Examination of our data demonstrates that wild maned wolves have a preference for cerrado-type habitats. The majority of studies of wild maned wolves have been conducted in open habitats such as cerrado where maned wolves are suggested to be more common (Bueno et al. 2002; Dietz 1984; Motta-Junior and Martins 2002; Motta-Junior et al. 1996). However, surveys of maned wolves have not been undertaken in closed habitats such as forests. This preference for open habitats is probably due to maned wolves being highly adapted to hunting small prey in open environments (i.e., they possess disproportionately long legs, acute vision, and acute hearing). However, rain forests, as indicated by litterfall, are more productive habitats than the cerrado (Nardoto et al. 2006). Food availability in the cerrado is greater during the dry season (Alho et al. 1986) than in the wet season, when availability of fruit and insects is normally greater in forests such as the Atlantic forest (Develey and Peres 2000). However, maned wolves are not anatomically designed to exploit this increased food availability in the rain forest; for example, they are unable to climb trees.

Preservation of cerrado habitat in Brazil will probably best meet the requirements of maned wolves for survival. Although the study of Santos et al. (2003) showed that maned wolves are able to use cattle pastures in former Atlantic forest habitat, that study focused primarily on food habits of maned wolves. Thus, although the fragmentation of the Atlantic forest due to converting land to agricultural use (specifically for the production of cattle) may have allowed the maned wolf to expand its distribution into the Atlantic forest zone in Brazil, this habitat may be suboptimal for maned wolves. Our study showed that maned wolves avoided rain forest and never used farmland, supporting this hypothesis. However, to properly test this hypothesis, a study of reproductive success of maned wolves in the 2 habitat types is needed. Presently, both the cerrado and the Atlantic forest are biodiversity hotspots under threat from agricultural exploitation (Myers et al. 2000) and in the long-term this may have adverse consequences for populations of maned wolves.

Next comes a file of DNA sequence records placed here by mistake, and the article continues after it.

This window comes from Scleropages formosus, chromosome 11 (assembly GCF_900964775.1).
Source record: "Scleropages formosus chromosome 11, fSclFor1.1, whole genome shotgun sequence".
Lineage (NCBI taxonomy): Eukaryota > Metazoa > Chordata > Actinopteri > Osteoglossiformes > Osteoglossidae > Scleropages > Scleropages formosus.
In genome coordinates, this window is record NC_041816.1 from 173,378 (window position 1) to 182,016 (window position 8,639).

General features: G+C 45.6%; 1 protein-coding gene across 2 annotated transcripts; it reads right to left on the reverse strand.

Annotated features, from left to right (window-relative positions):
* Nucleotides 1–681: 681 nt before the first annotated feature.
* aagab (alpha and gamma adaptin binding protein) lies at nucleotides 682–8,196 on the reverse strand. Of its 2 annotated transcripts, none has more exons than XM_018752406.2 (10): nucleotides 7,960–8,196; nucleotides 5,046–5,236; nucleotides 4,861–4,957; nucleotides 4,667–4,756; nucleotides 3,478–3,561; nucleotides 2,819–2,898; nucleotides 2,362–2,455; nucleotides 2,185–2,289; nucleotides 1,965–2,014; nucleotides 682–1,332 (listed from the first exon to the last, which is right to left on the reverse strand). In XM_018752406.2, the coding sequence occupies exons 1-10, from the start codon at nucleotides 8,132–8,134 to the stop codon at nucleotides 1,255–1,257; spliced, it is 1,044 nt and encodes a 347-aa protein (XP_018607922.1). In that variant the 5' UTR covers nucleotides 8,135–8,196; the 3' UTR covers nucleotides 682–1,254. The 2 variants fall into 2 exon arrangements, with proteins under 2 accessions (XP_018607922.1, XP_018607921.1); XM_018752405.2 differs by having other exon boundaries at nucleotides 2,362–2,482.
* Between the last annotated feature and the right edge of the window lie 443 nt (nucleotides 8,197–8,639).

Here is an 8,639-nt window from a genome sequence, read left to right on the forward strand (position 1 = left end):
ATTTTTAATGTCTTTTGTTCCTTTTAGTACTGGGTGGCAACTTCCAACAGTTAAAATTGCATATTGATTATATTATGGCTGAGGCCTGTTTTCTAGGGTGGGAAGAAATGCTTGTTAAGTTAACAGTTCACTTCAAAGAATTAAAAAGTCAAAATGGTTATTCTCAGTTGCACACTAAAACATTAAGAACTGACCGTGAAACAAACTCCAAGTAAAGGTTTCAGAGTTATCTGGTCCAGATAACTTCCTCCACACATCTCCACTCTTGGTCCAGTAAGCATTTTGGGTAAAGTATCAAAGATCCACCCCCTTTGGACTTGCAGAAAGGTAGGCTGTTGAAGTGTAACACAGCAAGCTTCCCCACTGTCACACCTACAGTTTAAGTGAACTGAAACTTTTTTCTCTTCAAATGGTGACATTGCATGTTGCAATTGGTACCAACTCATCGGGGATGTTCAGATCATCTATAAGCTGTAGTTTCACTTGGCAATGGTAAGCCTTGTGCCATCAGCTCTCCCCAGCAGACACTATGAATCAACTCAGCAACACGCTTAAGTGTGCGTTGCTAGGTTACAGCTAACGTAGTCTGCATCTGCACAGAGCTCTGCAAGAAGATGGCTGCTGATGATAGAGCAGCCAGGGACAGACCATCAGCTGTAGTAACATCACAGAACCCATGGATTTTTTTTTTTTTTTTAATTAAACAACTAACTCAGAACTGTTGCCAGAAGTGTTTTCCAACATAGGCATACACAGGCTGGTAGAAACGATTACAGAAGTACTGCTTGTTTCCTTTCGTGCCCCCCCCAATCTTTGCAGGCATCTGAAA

It should be noted that although many of our telemetry fixes occurred close to the point of supplemental feeding, the wolves travelled extensively within the reserve, as indicated by their home-range sizes, which are within the range of those found in other studies (21.7-115 km2Carvalho and Vasconcellos 1995; de Melo et al. 2007; Dietz 1984). The core areas of the maned wolves in our study also were considerable (7.64–10.68 km2). Furthermore, the supplemental feeding was not sufficient to eliminate all hunting behavior; a concurrent study on the diet of these animals showed that in addition to the supplemental food, they had a diet comparable to other maned wolves (Silva and Talamoni 2004). This study estimated that 70% of their diet came from natural sources. Therefore, we can conclude that although the supplemental feeding did modify some aspects of the behavior of the maned wolves in our study, it did not overwhelmingly modify behavior or habitat use (Cooper et al. 2006).